What did Saxe learn from the experiment? The saven-year-old demonstrated an adult-like moral judgment.
Which of the statements about the three boys' experiment is true? The 7-year-old had developed a sense of moral judgment similar to an adult's.
Which of the following is a moral judgment?he is a mean and selfish man
You don't use the RTPJ for solving any other kinds of logical problems.
Video 3: On Reading Minds III
And now what we've started to do in my lab is to put children into the brain scanner and ask what's going on in their brain as they develop this ability to think about other people's thoughts.
So the first thing is that in children we see this same brain region, the Right TPJ, being used while children are thinking about other people.
But it's not quite like the adult brain.
So whereas in the adults, as I told you, this brain region is almost completely specialized -- it does almost nothing else except for thinking about other people's thoughts --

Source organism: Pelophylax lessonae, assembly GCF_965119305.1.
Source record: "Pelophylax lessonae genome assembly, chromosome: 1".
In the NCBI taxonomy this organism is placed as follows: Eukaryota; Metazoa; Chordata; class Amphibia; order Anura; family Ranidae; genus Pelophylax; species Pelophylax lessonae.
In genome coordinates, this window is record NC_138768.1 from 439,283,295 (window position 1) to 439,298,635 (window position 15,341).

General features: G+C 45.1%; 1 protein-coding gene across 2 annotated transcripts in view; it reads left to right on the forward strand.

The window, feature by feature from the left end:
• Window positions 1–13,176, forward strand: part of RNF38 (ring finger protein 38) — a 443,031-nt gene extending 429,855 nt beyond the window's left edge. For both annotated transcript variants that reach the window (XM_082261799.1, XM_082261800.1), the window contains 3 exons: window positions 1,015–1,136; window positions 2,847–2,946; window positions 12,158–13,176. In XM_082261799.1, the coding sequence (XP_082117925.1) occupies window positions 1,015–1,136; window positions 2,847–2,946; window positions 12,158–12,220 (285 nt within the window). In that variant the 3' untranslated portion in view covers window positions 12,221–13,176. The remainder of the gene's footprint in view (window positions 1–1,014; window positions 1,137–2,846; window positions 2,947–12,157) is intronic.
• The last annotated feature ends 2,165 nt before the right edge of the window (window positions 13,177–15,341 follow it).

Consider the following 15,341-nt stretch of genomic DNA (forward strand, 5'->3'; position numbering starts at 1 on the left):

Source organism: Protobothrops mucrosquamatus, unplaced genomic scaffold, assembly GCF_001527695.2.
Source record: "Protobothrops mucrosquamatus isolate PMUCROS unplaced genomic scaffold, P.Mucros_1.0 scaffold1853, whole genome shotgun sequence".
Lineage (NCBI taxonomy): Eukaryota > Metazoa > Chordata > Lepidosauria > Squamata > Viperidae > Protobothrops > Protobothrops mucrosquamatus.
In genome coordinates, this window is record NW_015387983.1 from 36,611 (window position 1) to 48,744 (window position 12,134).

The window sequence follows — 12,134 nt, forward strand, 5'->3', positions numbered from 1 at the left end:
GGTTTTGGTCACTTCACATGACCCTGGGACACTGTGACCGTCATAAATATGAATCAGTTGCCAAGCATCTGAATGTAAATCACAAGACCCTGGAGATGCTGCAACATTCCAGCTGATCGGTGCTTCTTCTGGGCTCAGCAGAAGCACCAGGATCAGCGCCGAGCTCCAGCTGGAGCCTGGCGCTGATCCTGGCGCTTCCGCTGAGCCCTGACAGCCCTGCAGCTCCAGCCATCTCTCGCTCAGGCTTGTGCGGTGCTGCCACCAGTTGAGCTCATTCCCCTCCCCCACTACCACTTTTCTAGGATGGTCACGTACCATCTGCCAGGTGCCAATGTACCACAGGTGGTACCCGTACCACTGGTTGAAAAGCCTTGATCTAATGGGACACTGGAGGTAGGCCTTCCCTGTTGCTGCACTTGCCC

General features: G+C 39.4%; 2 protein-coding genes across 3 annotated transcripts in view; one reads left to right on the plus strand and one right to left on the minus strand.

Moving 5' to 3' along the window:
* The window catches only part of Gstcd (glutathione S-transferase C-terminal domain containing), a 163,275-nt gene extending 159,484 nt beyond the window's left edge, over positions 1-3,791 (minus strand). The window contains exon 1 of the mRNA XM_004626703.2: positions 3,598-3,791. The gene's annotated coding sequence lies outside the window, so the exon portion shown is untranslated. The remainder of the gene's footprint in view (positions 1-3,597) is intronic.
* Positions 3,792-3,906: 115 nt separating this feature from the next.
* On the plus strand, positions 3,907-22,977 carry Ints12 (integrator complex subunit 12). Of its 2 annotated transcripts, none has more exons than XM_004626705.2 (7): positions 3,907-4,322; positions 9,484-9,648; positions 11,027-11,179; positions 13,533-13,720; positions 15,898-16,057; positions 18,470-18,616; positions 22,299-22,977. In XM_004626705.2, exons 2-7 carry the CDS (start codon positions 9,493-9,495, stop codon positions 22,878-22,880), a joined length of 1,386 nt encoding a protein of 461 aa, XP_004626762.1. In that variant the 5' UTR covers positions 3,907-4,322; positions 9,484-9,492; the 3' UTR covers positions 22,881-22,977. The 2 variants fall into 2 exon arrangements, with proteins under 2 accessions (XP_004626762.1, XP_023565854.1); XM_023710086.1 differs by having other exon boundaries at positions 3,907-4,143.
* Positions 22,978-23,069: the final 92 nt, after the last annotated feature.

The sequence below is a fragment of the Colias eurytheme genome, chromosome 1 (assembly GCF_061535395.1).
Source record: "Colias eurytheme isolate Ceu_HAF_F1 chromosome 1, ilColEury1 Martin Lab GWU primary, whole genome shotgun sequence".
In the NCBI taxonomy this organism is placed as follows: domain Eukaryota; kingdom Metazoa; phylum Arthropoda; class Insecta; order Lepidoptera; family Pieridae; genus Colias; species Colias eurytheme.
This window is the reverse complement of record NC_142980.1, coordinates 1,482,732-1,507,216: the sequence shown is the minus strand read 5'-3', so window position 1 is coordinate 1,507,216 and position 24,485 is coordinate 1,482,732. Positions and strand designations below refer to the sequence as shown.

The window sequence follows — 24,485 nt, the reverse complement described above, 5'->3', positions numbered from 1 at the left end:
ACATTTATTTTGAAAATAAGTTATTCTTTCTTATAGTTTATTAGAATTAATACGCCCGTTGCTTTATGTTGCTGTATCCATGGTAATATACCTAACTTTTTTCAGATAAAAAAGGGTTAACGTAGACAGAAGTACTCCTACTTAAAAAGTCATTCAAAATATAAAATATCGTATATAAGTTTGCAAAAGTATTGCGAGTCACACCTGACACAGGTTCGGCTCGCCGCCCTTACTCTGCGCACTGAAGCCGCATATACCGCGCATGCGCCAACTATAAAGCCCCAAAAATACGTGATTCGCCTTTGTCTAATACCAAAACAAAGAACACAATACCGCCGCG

in children it's much less so, when they are age five to eight, the age range of the children I just showed you.
And actually if we even look at eight to 11-year-olds, getting into early adolescence, they still don't have quite an adult-like brain region.
And so, what we can see is that over the course of childhood and even into adolescence,
both the cognitive system, our mind's ability to think about other minds,and the brain system that supports it are continuing, slowly, to develop.
But of course, as you're probably aware, even in adulthood, people differ from one another in how good they are at thinking of other minds, how often they do it and how accurately.
And so what we wanted to know was, could differences among adults in how they think about other people's thoughts be explained in terms of differences in this brain region?
So, the first thing that we did is we gave adults a version of the pirate problem that we gave to the kids. And I'm going to give that to you now.